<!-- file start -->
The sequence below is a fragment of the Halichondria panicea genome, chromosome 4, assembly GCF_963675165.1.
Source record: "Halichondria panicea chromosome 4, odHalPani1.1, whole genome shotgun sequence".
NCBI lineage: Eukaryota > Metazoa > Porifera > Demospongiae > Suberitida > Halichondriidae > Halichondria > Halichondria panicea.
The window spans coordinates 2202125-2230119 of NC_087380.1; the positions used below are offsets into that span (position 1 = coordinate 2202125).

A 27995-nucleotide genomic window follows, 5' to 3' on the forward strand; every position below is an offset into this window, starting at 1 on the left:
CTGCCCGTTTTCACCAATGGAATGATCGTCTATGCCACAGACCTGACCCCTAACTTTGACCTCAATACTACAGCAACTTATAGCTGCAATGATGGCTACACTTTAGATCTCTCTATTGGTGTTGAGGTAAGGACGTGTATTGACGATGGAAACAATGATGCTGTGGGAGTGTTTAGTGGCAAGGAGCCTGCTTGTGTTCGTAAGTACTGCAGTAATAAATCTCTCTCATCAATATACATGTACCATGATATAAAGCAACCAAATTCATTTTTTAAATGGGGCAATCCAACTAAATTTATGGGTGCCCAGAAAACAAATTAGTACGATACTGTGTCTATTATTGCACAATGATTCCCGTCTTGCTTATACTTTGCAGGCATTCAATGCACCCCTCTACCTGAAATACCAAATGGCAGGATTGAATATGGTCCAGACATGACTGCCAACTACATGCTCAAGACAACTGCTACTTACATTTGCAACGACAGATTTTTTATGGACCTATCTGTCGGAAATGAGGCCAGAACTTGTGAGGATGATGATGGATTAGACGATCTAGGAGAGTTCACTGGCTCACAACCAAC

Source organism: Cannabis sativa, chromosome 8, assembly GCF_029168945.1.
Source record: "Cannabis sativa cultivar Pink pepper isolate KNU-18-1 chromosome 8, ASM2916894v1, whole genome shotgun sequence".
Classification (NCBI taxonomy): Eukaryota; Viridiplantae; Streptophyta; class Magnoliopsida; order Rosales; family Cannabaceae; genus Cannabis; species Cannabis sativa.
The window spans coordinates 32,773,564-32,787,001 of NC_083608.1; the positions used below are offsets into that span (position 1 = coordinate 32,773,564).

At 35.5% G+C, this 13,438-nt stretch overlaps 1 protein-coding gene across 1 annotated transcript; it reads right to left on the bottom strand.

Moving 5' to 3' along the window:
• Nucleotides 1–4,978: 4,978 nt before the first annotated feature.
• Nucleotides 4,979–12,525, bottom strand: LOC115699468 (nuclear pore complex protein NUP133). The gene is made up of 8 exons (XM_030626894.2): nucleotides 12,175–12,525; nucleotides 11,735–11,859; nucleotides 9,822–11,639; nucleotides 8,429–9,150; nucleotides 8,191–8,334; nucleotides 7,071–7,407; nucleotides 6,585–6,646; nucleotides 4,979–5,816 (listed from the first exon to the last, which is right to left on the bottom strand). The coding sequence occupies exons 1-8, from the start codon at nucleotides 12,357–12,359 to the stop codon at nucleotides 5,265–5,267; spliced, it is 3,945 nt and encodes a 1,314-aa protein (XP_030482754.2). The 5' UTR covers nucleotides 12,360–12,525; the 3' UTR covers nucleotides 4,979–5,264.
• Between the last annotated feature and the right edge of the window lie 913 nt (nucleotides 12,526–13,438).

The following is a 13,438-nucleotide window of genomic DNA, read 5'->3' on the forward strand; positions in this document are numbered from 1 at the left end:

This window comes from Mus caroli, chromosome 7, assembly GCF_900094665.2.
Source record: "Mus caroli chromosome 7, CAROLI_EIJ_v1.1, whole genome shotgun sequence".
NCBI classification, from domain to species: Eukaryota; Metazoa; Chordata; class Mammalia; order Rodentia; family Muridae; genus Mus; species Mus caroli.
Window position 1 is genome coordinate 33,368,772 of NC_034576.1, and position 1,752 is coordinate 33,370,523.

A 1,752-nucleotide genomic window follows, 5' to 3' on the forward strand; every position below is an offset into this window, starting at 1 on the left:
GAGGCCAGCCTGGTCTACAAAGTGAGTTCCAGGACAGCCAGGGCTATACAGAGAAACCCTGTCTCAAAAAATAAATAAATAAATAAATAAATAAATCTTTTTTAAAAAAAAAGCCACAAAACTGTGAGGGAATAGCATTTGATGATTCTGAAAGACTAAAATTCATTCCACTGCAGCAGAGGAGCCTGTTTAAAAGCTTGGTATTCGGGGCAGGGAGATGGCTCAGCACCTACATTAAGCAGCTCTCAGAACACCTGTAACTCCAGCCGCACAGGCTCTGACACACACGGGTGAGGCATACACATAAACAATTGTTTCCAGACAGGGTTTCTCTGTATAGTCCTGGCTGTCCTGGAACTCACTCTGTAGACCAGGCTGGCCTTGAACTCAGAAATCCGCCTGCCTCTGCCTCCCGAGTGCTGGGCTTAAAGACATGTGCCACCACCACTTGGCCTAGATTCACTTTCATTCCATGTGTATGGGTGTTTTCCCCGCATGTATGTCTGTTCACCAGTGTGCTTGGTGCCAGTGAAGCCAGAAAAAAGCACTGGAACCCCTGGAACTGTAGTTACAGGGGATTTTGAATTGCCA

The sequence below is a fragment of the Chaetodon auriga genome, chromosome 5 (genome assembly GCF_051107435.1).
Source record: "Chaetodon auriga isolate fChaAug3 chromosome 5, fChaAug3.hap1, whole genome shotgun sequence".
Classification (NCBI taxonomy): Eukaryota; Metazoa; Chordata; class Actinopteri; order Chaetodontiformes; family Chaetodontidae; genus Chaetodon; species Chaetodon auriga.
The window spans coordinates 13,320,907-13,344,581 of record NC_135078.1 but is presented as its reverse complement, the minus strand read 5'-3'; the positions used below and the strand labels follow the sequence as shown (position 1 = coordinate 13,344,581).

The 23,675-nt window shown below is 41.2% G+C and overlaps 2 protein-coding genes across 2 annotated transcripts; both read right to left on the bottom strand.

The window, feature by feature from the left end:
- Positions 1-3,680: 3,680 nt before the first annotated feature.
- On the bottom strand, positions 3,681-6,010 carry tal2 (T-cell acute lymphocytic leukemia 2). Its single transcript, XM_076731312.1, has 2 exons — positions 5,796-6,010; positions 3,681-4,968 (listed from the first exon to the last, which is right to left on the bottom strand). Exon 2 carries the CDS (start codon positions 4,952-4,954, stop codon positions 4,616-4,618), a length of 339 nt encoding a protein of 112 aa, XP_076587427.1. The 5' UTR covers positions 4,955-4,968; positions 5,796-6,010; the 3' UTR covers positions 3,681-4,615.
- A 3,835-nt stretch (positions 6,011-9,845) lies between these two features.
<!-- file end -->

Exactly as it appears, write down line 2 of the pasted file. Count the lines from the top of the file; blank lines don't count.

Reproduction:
Source record: "Halichondria panicea chromosome 4, odHalPani1.1, whole genome shotgun sequence".